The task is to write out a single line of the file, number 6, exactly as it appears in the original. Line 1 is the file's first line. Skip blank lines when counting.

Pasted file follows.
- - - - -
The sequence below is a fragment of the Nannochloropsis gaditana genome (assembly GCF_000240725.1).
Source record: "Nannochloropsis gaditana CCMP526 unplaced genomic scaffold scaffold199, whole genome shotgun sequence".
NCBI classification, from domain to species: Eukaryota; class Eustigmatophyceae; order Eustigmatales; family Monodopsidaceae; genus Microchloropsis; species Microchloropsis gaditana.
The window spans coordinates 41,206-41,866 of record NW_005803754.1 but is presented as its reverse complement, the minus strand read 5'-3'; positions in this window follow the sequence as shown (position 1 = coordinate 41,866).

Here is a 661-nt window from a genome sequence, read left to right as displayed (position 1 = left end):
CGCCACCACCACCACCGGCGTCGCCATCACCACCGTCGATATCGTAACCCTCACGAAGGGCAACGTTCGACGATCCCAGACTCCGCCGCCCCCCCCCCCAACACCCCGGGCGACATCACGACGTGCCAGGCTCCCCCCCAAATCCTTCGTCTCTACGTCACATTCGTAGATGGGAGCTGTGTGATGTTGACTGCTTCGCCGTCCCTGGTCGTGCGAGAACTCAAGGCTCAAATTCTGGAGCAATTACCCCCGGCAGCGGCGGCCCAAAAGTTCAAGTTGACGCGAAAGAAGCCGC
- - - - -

CGCCACCACCACCACCGGCGTCGCCATCACCACCGTCGATATCGTAACCCTCACGAAGGGCAACGTTCGACGATCCCAGACTCCGCCGCCCCCCCCCCCAACACCCCGGGCGACATCACGACGTGCCAGGCTCCCCCCCAAATCCTTCGTCTCTACGTCACATTCGTAGATGGGAGCTGTGTGATGTTGACTGCTTCGCCGTCCCTGGTCGTGCGAGAACTCAAGGCTCAAATTCTGGAGCAATTACCCCCGGCAGCGGCGGCCCAAAAGTTCAAGTTGACGCGAAAGAAGCCGC